Labour is wrong to surrender on free movement

By Ben Towse, UCL Labour Campaigns Officer

Yesterday, Jeremy Corbyn solidified a position that he has been dancing closer and closer to for some time: he has stated that under Labour, free movement would end after Brexit. This position is in the final version of the party’s election manifesto.

This move is a surrender to the relentless anti-migrant pressure he has faced from much of the right of the party and, shamefully, some of the left. To his credit, he held out much longer than many on the left, notably the Momentum leadership which completely disregarded the resounding pre-coup vote to defend migrants and free movement. But this is no excuse: the capitulation is a big mistake and we need to push for a reversal.

The supposedly “socialist” argument against free movement hinges on the assertion that immigrant workers undercut and undermine the wages, conditions and job security of domestic workers. Advocates of this idea, from Paul Mason to Len McCluskey, argue – absurdly simplistically – that the immutable forces of supply and demand mean that more workers means lower wages. But it’s just not true.

Researchers have shown that immigration from the EU has not been significantly associated with wage cuts, unemployment or deterioration in public services. This is simply fact. And it’s not exactly surprising, since migrant workers – being human beings, a fact apparently forgotten by those who talk about “social dumping” as if migrant workers are just passive, senseless materials transported across borders and unloaded at will by capital – need to eat, drink and live too, creating demand and more jobs.

In fact, what risks undermining wages and conditions is more immigration controls – as testified by activists in Switzerland. When reforms make migrant workers more precarious by denying them the safety net of unemployment benefits or making their right to stay contingent on keeping their job, or outright make their employment illegal, it becomes easier for employers to turn the screws and intensify exploitation. You’re less likely to object to poverty pay and illegal working conditions if speaking out means destitution or deportation (indeed, employers have shown themselves happy to benefit from undocumented workers’ labour until they begin to organise, then use border agents to break up campaigns and unions – for instance against SOAS cleaners in 2009). And this will only be made worse by Labour, the left and the trade unions taking a stance politically hostile to immigration and immigrants, making it all the harder to unite and organise British and migrant workers together to resist such attacks.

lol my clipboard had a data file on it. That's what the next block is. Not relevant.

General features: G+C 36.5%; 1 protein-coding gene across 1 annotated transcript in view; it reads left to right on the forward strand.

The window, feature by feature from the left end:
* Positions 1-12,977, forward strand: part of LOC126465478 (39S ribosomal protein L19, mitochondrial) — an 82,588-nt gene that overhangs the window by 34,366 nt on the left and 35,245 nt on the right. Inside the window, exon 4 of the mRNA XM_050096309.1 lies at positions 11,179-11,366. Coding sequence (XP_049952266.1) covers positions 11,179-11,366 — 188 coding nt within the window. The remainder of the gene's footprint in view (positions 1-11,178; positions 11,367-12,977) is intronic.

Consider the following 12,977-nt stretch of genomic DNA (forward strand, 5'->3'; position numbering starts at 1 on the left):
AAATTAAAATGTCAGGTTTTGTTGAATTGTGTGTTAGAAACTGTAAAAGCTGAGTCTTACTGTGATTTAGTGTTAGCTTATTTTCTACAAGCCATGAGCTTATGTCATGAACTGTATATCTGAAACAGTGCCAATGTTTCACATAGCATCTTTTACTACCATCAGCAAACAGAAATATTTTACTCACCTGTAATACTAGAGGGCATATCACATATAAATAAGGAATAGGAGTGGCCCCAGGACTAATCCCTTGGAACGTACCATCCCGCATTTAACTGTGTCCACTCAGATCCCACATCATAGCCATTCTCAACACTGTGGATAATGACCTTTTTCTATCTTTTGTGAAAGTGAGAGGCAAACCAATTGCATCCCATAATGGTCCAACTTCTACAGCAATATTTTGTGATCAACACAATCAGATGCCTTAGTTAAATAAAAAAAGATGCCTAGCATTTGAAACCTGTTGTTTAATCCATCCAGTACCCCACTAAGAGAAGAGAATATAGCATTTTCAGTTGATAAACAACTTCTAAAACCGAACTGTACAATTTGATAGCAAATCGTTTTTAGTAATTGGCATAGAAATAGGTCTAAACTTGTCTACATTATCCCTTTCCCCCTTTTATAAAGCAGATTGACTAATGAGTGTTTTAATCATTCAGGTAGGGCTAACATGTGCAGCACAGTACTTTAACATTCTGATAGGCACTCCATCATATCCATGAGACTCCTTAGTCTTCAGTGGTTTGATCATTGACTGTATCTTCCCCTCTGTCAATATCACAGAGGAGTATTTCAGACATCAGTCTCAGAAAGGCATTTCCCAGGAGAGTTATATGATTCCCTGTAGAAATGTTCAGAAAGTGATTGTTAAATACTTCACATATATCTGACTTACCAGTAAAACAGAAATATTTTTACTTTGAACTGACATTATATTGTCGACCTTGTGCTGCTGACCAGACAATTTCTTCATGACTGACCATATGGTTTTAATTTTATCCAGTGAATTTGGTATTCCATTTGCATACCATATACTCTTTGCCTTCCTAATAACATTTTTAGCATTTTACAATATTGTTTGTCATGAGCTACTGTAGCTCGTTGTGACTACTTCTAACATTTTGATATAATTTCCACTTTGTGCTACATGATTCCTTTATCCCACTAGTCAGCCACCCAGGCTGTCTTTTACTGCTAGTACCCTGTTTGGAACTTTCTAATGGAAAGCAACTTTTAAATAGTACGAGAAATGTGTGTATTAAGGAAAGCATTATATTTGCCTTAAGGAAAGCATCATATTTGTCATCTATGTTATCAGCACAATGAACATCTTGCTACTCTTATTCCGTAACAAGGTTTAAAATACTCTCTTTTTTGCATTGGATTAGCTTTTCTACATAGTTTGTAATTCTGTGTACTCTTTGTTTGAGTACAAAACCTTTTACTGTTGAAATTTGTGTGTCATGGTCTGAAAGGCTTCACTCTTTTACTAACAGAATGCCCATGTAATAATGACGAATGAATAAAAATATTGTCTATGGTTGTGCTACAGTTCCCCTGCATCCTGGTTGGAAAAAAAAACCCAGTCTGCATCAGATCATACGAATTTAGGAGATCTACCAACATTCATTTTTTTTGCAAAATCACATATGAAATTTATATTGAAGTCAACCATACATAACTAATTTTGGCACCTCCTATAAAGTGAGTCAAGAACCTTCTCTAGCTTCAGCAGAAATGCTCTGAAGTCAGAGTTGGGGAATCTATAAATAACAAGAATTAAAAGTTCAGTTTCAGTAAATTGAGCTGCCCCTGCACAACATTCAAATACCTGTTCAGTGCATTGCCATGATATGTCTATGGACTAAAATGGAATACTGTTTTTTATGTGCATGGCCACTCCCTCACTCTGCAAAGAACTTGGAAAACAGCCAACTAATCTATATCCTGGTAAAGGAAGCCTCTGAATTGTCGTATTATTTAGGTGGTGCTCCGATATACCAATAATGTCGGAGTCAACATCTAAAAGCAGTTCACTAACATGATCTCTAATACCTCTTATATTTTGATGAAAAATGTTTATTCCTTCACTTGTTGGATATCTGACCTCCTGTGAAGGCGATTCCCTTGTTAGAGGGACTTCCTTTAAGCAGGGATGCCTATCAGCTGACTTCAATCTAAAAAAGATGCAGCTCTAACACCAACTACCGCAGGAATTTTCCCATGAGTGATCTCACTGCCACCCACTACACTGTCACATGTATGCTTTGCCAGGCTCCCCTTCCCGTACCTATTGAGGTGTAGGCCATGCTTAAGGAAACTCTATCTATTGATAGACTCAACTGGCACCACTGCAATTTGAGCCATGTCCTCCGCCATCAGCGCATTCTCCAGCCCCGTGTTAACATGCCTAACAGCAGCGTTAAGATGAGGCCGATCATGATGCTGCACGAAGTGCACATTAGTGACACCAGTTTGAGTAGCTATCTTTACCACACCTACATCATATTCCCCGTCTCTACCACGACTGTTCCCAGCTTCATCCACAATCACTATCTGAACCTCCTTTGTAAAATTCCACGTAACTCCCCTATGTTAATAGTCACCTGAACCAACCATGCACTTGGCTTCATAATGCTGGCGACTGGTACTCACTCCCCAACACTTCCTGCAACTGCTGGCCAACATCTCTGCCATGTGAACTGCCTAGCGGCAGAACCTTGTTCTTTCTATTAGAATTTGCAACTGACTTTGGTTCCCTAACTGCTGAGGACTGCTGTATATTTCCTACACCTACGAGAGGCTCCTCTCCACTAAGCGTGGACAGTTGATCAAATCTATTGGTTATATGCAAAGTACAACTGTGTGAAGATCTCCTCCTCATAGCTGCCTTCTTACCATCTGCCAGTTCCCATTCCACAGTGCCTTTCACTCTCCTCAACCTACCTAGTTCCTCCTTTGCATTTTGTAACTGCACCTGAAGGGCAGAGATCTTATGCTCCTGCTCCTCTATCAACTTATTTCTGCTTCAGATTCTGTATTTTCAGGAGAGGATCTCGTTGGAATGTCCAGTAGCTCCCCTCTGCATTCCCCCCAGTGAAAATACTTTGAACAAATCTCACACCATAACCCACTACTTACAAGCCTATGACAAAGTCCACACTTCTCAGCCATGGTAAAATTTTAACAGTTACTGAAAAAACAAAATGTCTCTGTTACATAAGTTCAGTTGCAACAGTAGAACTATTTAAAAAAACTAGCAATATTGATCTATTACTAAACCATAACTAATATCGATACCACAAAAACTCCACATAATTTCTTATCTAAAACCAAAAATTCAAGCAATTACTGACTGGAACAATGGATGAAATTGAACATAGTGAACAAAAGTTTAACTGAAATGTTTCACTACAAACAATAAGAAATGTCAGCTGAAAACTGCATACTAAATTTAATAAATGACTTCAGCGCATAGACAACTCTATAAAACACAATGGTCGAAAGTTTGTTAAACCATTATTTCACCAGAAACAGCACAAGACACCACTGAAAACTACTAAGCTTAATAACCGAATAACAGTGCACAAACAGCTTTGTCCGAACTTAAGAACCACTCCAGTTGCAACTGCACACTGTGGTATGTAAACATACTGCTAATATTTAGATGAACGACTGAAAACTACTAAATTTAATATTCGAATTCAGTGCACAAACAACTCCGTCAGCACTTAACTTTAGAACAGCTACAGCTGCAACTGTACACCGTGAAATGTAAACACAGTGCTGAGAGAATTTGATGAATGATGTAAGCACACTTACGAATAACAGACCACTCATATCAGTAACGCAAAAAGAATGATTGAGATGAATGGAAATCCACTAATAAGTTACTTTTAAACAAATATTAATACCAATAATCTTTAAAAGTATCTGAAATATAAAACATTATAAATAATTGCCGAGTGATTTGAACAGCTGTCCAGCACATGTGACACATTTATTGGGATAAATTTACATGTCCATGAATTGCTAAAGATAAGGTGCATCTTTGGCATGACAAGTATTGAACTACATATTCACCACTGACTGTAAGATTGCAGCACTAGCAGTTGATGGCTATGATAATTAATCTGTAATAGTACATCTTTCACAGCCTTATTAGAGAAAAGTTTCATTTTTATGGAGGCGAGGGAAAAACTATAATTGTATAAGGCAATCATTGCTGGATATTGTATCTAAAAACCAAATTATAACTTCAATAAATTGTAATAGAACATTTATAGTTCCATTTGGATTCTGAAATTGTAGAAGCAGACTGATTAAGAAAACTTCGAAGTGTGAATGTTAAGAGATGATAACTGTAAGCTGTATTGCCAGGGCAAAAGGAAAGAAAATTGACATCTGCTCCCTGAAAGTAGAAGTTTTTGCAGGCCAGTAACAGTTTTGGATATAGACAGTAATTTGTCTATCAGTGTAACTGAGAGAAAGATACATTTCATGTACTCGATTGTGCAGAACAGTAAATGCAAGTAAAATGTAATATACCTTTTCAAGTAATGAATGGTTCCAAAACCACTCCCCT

Anti-migrant sentiment is powerful and widespread in this country. That’s a result of decades of political work by the racist right, arguing and convincing people that migrants are to blame for low wages, unemployment, failing services and a housing crisis. The function of these lies is to distract and divert attention from the real culprits – our bosses and landlords, the rich and powerful and the governments that serve them, cutting wages and services and amassing ever more of the wealth we produce. It’s straightforward divide-and-rule, hoping to prevent the working class from recognising its common interest across the artificial lines of race and nationality and acting together to reclaim some of the riches hoarded in the mansions, banks and businesses of the rich.

For too long, Labour’s response was to meekly accept, and even parrot these lies – propping up the ideas of the racist right in the vain hope that a milder, prettified version of a xenophobic Conservative programme could win votes. This was not only a betrayal of migrant workers, but British workers too: it’s our responsibility to offer real solutions to the problems facing workers, not false scapegoats. And it hasn’t worked. For every inch given to the racists, they have taken a mile. When reactionary ideas are widespread, there is no solution for the left other than staking out an uncompromising anti-racist, socialist alternative, and putting in the work to win hearts and minds for it.

Jeremy Corbyn’s leadership should be a break with the mistakes and right-wing policies of the past. Labour doesn’t need to pander to these lies. We now have at least the beginnings of a real solution, represented by policies like taxing the rich, raising wages, creating jobs, funding services, rebuilding the NHS, controlling rents and building homes, as well as restoring trade union rights so that migrant and British workers can organise together to beat exploitation. And we have half a million members who can go door-to-door and workplace-to-workplace, convincing people of this alternative. If we committed ourselves to the task, we could turn the tide against anti-migrant politics.

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